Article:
But the “Schicchi” was altogether a delight. Musically the strongest of the three works, and the evening’s comic relief against two tragedies, it was amusingly updated (one of the bequests in the rich uncle’s will, a mule, was here a life-sized Damian Hurst-style artwork, in formaldehyde) and strongly cast. When three female relatives surround Schicchi, helping him to prepare to masquerade as the dead uncle so he can forge a new will, the trio was meltingly gorgeous. Tharanga Goonetilleke, who sang in all three pieces, was a particular standout; Margaret Gawrysiak, who was also Frugola in “Tabarro,” showed a powerful voice.

The evening would have felt complete after these two works (indeed, Castleton is breaking up the trilogy over two days in some future performances). And “Suor Angelica” is perhaps the most difficult to perform. Set in a convent, it has no male voices; its first half consists mainly of nuns acting cute, and its second half consists of some of the biggest and most heart-wrenching singing in the Italian repertory. On Friday, there was additional drama. By 11 p.m., when this final opera began, Rebekah Camm, the scheduled lead, already announced as ill, was no longer able to perform, and El-Khoury, who had already sung Lauretta, stepped in, though the role of Angelica calls for a far heavier voice.

You certainly wouldn’t want to hear El-Khoury sing this part every day. But I am glad I heard her sing it Friday. The expressivity and musicality she brought to the role more than made up for the fact that it was a couple of sizes too big for her. She helped bring alive the standoff between Angelica, who has not seen her family for seven years, and the Zia Principessa (Maria Isabel Vera), the aunt who locked her in the convent as punishment for bearing an illegitimate child. Vera’s voice was huge, though somewhat unsteady: another case of tremendous promise. At the end, El-Khoury, learning her child has died, poisons herself so she can join him, then realizes too late that suicide is a mortal sin and begs the Virgin for a sign of forgiveness, in what one might cynically describe as one of the most shameless examples of emotional manipulation in the repertory. It certainly worked on Friday. A portal opened, a small child appeared to the dying Angelica, and in the bleacher-like seats, half of the remaining audience members, those who had made it to the end of the five-hour evening, wept.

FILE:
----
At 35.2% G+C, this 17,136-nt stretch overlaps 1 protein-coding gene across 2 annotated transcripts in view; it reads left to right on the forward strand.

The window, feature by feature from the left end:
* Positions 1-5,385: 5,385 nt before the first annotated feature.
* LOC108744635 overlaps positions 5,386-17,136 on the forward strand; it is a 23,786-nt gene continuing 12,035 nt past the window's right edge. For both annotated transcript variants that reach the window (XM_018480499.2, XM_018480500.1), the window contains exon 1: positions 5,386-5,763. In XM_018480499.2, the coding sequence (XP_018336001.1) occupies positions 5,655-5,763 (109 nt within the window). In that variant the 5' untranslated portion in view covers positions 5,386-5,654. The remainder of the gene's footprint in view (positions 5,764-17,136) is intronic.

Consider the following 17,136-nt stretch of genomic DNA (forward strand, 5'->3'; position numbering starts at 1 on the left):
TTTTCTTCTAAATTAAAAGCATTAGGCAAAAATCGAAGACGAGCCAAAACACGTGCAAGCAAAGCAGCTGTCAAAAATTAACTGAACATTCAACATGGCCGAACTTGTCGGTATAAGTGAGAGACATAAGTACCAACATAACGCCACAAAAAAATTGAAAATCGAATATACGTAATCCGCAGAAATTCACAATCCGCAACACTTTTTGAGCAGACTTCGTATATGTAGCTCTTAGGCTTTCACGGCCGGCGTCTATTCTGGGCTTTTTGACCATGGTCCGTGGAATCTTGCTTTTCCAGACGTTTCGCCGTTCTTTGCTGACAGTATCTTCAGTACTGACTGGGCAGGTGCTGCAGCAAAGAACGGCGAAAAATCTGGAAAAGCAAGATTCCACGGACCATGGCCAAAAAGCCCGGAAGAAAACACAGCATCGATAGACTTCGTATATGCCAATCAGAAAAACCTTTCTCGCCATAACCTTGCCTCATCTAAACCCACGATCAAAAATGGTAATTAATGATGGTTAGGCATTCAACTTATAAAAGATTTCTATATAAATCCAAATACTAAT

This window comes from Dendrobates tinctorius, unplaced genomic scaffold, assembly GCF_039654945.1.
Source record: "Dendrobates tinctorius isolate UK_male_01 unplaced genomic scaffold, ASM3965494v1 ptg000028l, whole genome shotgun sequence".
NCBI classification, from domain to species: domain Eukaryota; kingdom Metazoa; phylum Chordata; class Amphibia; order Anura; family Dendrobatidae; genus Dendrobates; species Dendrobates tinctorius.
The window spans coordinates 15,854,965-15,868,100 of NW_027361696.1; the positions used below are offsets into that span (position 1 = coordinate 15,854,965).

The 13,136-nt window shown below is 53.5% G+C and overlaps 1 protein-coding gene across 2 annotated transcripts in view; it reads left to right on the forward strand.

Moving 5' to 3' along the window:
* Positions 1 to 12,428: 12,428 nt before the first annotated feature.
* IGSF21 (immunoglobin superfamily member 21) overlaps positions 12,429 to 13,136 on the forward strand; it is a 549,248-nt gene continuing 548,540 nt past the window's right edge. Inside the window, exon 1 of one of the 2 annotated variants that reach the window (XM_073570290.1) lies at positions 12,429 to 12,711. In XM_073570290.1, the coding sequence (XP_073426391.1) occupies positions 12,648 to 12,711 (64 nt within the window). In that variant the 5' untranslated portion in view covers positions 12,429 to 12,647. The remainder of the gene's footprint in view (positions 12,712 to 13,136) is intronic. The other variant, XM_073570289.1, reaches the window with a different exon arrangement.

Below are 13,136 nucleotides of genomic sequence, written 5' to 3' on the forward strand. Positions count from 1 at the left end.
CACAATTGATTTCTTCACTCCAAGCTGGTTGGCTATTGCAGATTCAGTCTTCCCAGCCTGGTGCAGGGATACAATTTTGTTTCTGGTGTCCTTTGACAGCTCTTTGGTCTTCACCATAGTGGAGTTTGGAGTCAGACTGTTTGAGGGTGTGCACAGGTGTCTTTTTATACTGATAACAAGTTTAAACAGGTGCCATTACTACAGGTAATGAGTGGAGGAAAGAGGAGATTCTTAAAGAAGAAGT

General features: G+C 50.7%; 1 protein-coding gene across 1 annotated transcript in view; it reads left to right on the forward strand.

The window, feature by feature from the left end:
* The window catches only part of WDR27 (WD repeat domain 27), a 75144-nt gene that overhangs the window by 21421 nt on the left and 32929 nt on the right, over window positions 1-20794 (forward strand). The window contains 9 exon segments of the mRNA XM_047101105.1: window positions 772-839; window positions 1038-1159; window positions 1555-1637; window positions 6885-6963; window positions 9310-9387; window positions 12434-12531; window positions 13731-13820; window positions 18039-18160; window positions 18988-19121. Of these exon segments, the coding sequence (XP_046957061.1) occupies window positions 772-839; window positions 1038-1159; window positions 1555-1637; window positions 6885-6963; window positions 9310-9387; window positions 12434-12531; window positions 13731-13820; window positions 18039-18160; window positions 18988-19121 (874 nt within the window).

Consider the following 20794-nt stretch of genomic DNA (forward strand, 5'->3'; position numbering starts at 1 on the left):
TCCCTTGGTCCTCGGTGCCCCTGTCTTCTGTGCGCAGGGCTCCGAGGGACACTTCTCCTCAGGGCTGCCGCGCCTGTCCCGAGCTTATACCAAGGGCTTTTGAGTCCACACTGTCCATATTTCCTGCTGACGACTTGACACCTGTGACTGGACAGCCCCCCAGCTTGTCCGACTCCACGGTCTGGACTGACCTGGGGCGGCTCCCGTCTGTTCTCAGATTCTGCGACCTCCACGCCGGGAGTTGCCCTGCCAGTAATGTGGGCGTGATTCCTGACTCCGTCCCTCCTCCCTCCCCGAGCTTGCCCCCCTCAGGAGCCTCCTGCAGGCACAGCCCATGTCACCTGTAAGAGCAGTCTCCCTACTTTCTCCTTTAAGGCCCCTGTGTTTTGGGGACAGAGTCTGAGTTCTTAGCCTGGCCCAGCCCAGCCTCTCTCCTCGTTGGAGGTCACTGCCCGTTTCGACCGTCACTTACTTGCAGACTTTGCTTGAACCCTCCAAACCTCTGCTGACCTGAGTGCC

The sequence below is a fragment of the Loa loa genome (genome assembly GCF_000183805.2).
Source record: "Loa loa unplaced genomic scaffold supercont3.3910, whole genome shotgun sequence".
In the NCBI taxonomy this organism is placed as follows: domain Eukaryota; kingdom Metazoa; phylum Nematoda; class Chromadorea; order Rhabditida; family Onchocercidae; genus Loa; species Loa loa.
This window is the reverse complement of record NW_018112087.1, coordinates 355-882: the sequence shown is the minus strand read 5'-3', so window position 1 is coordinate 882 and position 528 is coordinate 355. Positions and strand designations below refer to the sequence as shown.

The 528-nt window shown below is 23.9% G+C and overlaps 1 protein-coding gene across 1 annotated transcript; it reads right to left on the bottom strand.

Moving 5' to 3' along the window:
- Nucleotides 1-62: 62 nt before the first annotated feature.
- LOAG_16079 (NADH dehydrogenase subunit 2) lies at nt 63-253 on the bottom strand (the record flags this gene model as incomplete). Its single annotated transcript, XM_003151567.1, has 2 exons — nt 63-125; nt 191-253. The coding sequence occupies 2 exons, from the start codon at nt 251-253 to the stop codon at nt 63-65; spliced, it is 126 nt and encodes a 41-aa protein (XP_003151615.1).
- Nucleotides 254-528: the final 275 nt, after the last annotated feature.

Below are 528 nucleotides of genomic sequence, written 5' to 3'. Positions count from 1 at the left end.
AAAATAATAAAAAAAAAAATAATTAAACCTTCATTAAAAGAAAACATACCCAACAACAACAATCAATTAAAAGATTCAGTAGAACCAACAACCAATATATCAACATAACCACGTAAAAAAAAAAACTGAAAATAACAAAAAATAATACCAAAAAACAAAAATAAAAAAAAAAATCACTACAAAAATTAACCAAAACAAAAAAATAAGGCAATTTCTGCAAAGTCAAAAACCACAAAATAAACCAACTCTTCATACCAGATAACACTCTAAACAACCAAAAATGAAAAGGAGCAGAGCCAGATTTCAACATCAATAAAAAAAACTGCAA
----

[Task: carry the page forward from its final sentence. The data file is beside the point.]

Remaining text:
The Castleton Festival continues through July 25th.

By Anne Midgette  |  July 3, 2010; 3:45 PM ET
Categories:  local reviews , opera  
Save & Share:  Send E-mail   Facebook   Twitter   Digg   Yahoo Buzz   Del.icio.us   StumbleUpon   Technorati   Google Buzz   Previous: In performance: American Youth Harp Ensemble
Next: American opera: small is the word

Comments

Dear Anne,

Ms. El Khoury was sublime, I thought, in both.

Mr. Borichevsky was indisposed and did not sing in GS. Rinuccio was Matt Plenk.
I hope you will attend a show with ZB and then let your readers know if he sounded "nasal"!

Please double check your casting before you publish reviews. Your voice is quite powerful and respected in the world of opera criticism. Opera professionals reading this review might take your comment about Zach to heart. Is there any way you could issue a correction?
Thanks so much.

Regards,
A Zach Borichevsky Fan

Posted by: canbelto | July 4, 2010 3:33 PM | Report abuse

Apologies to Mr. Borichevsky - I overlooked a printed insert in the program. I've made the correction.

Posted by: Anne Midgette | July 5, 2010 12:06 AM | Report abuse

It appears to me that Mr. Borichevsky (regardless of a pleasant vocal timbre) is "indisposed" quite a bit.

Just this year he was sick for AVA scenes performances as well as "under the weather" for the Boheme, also at AVA, which he went on to sing...not at his best.

And now again sick for this? Is this some sort of vocal problem? Is he not up to the roles he accepts? Or a singer who is unable to stay healthy? Inquiring minds want to know.

Posted by: operaman69 | July 5, 2010 7:36 PM | Report abuse

The comments to this entry are closed.

 
 
RSS Feed
Subscribe to The Post

© 2010 The Washington Post Company